Q: I have several computers loaded with iTunes. From time to time I will burn a CD from the iTunes Library. If I take this CD and load it onto another computer to simply play, the info (title, album, artist) does not show up on the iTunes screen. All I see is the track number and duration for each track. “Get CD Track Names” appears not to work or be recognized despite the fact that the original CD was burned from purchased iTunes material. Is this typical?

Burning CDs with track names

– Anonymous

A: If you are burning compilation or “mix” CDs, this actually is somewhat expected behavior. The “Get CD Track Names” option queries the online Gracenote CD Database (CDDB), but this query is based on complete CD information, not individual track information.  If you were to burn a CD that contained identical tracks a commercial CD, in the same order, chances are that CDDB would be able to identify this properly, but CDs that have different track orders, or a mix of tracks from different albums will not be recognized as the CD as a whole cannot be identified.

If you have a CD recorder and CD player on both ends that support the “CD Text” function, you can alternatively ensure that you burn your CDs with this enabled in iTunes. iTunes will both write CD Text information based on the existing MP3/AAC track metadata, and can likewise read this information. Unfortunately, this requires that the CD recorder used to burn the CD supports CD Text, and that the CD-ROM used to read the CD on the other end also support CD Text.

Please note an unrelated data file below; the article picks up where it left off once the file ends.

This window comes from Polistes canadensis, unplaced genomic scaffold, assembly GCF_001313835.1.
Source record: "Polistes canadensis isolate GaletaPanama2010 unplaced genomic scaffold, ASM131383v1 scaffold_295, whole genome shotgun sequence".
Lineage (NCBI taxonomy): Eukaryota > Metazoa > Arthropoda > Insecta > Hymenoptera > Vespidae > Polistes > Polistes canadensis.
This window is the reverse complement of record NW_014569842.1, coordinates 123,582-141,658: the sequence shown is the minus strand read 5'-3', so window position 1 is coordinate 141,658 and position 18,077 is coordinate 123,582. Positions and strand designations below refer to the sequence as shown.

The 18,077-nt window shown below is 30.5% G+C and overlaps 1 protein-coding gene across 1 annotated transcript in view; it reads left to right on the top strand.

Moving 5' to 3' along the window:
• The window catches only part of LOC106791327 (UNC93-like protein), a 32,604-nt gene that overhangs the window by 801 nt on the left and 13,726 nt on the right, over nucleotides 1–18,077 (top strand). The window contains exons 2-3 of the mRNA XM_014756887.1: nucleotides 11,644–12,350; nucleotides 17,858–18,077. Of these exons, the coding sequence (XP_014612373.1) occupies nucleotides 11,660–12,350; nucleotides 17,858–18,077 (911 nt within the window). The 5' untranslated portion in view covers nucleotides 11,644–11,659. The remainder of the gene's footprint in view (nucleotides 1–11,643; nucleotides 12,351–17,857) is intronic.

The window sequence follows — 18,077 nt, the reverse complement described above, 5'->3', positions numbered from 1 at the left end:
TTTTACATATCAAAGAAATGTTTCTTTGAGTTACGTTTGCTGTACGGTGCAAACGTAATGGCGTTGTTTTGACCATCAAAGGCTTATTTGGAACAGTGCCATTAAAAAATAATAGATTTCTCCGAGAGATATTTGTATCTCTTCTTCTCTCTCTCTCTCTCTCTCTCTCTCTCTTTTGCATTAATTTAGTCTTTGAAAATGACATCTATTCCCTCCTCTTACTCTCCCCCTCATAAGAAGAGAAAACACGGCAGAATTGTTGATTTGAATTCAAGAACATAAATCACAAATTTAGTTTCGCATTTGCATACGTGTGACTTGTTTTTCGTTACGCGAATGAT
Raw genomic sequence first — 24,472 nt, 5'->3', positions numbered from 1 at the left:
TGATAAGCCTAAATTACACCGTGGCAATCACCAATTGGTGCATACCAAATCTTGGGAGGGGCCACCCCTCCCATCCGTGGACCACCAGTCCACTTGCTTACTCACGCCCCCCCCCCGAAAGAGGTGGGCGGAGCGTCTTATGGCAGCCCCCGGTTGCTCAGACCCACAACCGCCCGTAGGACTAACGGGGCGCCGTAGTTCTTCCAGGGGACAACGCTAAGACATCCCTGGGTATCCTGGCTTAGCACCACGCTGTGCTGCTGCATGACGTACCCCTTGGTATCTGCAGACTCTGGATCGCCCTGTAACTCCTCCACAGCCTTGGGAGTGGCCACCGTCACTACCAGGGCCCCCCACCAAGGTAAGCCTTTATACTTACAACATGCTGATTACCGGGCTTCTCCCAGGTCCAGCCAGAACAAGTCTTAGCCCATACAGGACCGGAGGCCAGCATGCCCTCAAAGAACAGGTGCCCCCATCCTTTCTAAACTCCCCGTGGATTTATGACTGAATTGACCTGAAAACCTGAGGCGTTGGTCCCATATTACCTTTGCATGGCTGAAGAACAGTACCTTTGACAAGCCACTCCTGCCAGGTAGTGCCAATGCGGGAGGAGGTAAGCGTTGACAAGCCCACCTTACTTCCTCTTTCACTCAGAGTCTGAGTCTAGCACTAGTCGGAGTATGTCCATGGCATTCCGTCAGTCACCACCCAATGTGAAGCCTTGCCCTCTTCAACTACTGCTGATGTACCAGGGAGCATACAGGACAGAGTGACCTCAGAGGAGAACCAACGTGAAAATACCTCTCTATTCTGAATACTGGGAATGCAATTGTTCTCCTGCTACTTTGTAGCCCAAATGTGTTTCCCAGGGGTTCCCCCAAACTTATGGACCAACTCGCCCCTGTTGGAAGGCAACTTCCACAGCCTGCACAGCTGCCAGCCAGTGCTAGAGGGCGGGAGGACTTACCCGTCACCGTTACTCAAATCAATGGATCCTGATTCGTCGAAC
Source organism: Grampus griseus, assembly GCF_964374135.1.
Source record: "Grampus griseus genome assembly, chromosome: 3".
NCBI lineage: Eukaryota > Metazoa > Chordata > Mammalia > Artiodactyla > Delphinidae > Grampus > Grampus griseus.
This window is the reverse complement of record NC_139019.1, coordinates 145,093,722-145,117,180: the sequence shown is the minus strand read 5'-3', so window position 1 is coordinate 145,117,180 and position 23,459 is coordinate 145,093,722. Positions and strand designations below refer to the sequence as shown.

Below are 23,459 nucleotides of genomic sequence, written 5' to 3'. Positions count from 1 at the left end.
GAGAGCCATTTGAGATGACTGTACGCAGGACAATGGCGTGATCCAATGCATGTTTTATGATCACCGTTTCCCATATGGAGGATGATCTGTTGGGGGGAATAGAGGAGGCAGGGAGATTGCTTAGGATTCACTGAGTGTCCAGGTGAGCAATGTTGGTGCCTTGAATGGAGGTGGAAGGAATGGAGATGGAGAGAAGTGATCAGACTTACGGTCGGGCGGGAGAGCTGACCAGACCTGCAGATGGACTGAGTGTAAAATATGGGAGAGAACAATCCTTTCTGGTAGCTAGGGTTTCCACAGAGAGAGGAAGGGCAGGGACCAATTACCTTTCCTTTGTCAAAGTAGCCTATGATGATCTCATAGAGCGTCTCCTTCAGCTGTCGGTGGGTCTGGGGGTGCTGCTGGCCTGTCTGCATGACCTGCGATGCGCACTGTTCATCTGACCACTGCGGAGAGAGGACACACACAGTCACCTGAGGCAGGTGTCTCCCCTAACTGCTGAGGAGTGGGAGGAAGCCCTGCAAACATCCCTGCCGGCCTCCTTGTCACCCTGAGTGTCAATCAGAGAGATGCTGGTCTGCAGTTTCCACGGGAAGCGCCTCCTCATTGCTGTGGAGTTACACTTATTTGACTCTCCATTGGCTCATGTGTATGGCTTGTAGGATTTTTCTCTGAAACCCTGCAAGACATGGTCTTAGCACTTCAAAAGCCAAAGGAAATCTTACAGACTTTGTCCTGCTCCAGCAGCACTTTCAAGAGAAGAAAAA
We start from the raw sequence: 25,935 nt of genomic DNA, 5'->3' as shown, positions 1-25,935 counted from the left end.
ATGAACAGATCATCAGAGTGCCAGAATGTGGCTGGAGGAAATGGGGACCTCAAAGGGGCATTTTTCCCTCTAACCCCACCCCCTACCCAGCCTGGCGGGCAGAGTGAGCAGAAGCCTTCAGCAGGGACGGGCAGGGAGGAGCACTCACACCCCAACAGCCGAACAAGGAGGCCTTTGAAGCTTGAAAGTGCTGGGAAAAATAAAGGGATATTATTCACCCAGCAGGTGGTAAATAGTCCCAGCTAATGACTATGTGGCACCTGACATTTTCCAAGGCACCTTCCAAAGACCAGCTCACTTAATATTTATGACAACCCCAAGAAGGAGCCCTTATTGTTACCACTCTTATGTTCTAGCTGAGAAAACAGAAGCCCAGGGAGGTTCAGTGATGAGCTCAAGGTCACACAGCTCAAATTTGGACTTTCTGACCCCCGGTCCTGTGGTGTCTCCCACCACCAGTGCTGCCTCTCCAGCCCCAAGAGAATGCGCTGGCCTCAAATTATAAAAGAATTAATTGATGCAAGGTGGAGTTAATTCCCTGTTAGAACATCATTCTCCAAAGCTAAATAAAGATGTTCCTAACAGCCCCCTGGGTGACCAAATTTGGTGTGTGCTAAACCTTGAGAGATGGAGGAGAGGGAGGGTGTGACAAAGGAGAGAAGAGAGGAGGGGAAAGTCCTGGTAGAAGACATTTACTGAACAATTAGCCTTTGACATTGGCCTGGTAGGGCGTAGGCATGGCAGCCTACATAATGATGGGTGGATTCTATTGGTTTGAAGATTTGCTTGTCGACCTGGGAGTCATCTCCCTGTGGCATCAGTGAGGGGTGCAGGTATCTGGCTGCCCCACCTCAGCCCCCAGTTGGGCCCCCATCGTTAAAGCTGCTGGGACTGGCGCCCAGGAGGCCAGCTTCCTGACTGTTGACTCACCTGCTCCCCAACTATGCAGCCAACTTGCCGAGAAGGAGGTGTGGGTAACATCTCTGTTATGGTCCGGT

Note that many newer audio CD players now provide CD Text support as well, so as an added bonus, if you are able to burn CD Text, your audio CD track information will appear on these audio CD players as well.

The option to enable CD Text can be found in the iTunes “Burning” preferences, under Preferences, Advanced, Burning:

Burning CDs with track names

Note that if your drive(s) do not support CD-Text, you will not receive any obvious indication of this—the feature simply won’t work.

As an alternative, if you are only concerned with moving your music between computers that are running iTunes, you could alternatively choose to burn a “Data CD” instead, which would just contain the original MP3/M4A/M4P files, which could then be imported and played back directly through iTunes. Note that if this includes DRM-protected content purchased from the iTunes Store, the other computer will need to be authorized, however.



Jesse Hollington was a Senior Editor at iLounge. He's written about Apple technology for nearly a decade and had been covering the industry since the early days of iLounge. In his role at iLounge, he provided daily news coverage, wrote and edited features and reviews, and was responsible for the overall quality of the site's content.